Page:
• “My father said that they knew in advance that on the given day they were supposed to come to this restaurant, to the Acksteiners as people said, Mr Acksteiner was the owner of the restaurant, that there was this meeting. I know that my father, it was in the morning, he went there and came back in the evening. And what had happened there, as he was telling me, that one by one... It was prepared in such a way that those leading figures who were serving as judges were sitting behind a table, and there was a plank bad and on every side there was a guardsman standing with a baton. And they summoned them one by one and interrogated them. About things they had learned from some locals maybe, who told them, or it all served just as a pretext, so they could justify the beating later. So maybe, as my father said, as we learned later, everyone has been stricken five times, that was the minimum. And then you had ten times, fifteen times, twenty or twenty-five times. And just two people were executed in our village. And my father, they accused him that he had been opposing the Russians during their stay, that he didn't serve them as well as one was supposed to serve the Soviet soldiers.”

  • “It really begun with this, as the mining companies which were as many as six, Ležáky mine, those in fact expanded. And the church was left by itself and the railway for its transfer, that was being prepared. Those were four railway tracks, those two pairs, those were holding the wall, those outer rails, and those three rails were supporting the columns. And it was all concrete-based. And after that, they put those fifty-three iron under-frames under it, delivered from France – those in front served as brakes, the others pushed it forward. Or pulled and pushed. And the underframes were made in such a way that as a rail would start to descend or move they would balance the building by themselves, keeping the lever or balance. And they were keeping an eye on it, it went for quite a long time, the whole way. So it was quite... And even the priest came to me and said: 'So you don't want to, you wouldn't allow services taking place there?' And I told him - as I was raised Christian myself, and I wanted the building to serve the church and I wanted the services taking place there – that our director, Zmeškal, who was a big Communist, as he was the director of the department, and he said: 'No more services in there. We repaired that church near Vtelno for them, that's the place where all those grannies can go.'”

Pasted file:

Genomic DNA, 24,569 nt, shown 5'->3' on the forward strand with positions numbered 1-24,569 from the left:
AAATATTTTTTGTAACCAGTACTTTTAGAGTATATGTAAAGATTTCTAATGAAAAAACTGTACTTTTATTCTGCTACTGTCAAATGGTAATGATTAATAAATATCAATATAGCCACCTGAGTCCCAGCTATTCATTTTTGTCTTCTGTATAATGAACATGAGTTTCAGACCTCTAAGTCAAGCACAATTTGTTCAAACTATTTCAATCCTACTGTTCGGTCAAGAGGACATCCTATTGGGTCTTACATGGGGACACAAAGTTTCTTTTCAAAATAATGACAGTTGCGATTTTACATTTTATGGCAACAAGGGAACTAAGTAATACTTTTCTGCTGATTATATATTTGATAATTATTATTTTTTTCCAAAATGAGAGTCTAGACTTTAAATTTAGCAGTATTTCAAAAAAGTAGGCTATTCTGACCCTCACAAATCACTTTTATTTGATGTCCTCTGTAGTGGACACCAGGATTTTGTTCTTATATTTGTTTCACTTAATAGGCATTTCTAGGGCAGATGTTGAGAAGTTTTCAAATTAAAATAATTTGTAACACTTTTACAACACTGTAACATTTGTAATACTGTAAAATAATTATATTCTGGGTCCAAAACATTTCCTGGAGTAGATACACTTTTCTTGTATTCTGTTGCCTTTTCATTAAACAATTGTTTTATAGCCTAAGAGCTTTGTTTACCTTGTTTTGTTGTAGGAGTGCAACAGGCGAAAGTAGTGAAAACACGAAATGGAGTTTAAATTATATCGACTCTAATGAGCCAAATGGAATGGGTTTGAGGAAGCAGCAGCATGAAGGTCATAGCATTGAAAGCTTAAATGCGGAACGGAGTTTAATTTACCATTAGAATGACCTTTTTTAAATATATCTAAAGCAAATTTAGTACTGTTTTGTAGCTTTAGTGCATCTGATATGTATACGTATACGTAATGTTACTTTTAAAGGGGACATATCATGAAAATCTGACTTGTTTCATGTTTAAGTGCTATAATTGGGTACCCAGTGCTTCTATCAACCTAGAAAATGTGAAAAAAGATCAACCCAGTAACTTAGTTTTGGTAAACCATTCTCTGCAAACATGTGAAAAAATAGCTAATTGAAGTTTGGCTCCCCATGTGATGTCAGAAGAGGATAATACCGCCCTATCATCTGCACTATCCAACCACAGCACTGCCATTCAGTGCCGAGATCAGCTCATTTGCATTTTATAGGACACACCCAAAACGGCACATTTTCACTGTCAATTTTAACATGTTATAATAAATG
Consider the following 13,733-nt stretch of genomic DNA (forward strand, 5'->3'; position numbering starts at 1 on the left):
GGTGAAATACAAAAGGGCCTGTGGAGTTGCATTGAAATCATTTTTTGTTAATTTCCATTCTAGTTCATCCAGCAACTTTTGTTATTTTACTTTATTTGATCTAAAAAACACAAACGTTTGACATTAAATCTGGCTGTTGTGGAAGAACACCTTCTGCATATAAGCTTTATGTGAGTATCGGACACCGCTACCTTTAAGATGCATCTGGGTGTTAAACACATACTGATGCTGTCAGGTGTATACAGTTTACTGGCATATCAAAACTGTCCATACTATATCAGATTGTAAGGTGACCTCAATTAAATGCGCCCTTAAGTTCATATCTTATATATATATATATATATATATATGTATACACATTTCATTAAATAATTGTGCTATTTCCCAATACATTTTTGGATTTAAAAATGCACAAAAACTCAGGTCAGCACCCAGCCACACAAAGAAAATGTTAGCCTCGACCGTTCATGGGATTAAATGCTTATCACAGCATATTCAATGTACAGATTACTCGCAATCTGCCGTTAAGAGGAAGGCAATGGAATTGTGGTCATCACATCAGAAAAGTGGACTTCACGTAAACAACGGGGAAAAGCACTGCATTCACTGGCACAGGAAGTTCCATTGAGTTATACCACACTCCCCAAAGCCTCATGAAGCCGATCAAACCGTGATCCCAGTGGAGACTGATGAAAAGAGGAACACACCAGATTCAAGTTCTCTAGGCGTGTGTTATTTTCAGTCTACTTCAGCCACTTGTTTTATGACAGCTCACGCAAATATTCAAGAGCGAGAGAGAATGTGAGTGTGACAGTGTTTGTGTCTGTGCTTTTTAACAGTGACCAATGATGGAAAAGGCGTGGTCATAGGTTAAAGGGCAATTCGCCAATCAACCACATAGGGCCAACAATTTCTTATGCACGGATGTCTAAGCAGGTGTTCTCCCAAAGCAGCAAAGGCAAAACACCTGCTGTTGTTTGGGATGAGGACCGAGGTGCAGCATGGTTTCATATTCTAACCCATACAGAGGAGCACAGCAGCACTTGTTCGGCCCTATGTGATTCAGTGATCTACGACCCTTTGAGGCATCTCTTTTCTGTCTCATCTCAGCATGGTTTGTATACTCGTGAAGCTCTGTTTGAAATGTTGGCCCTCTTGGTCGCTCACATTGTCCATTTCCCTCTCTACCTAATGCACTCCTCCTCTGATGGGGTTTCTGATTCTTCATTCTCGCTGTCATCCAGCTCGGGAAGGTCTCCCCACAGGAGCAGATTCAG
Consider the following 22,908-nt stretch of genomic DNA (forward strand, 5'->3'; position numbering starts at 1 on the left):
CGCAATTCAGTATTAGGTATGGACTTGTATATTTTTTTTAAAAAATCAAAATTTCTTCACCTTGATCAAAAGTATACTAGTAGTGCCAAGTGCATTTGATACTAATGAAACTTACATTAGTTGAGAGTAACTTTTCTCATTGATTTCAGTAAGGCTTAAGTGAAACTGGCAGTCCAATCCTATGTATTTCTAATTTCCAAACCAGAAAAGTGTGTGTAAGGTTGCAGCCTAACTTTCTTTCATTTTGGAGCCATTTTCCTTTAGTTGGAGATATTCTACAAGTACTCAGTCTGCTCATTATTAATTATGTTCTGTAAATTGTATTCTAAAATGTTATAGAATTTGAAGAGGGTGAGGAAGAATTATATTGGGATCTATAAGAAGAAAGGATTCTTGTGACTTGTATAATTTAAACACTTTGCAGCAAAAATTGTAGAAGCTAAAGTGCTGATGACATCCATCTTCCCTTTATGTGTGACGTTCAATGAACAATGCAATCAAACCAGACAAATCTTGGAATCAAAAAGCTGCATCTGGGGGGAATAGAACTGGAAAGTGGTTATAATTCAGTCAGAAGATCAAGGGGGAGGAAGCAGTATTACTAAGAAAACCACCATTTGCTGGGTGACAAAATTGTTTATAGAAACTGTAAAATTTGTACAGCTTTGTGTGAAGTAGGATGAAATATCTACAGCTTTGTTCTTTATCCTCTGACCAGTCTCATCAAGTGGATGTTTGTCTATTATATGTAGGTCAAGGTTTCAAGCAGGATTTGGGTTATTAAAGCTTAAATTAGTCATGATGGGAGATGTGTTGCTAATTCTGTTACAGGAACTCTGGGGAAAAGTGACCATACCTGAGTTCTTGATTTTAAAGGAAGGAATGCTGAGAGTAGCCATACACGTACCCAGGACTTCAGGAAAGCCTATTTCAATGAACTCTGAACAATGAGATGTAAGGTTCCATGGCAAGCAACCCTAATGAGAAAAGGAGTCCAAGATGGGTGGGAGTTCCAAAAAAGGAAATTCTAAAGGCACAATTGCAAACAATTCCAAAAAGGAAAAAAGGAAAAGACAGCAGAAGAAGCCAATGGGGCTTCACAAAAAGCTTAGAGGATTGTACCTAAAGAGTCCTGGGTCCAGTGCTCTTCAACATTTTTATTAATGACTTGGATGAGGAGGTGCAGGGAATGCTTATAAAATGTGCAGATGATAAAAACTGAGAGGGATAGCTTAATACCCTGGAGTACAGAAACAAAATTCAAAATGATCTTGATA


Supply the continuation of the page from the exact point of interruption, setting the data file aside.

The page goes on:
• Full recordings
  • 1

    Praha, 23.07.2018

    (audio)
    duration: 01:55:29
    media recorded in project Stories of the 20th Century TV
  • 2

    Praha, 24.07.2018

    (audio)
    duration: 43:52
    media recorded in project Stories of the 20th Century TV
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Tie with home is much more important than having money

As a sixteen year old
As a sixteen year old
photo: archiv pamětníka

Klement Neugebauer was born on August 12th 1937 in Neratov – Bärnwald in Orlické Mountains to a large family of a small scale farmers. His father was a farmer, a trumpet player and also a bandleader; during the war he was jailed for a short period of time for questioning the military exploits of the Reich. His uncle and his brother had been drafted into Wehrmacht, his brother spent several years in the Soviet union as a prisoner of war. In the spring of 1945 Klement witnessed atrocities committed by the Red army soldiers and the Revolutionary guards. In the following years he suffered due to his ethnic background. He trained to become a bricklayer, after becoming married he furthered his education by attending a secondary school in Děčín and in 1968 he graduated from Czech technical university in Prague in economics and management of construction enterprises. He had been working as a bricklayer in Most, as a supervisor at construction sites and a design consultant. In 1968 he had become the director of a financial department of district department of education, however he refused to join the Communist party and two years later, as a result, he had been made an inspector for cultural heritage and natural conservation. He took part in preparation and execution of the transfer of the Church of the Assumption of Mary in Most, then he had been working at the district department of construction in Benešov.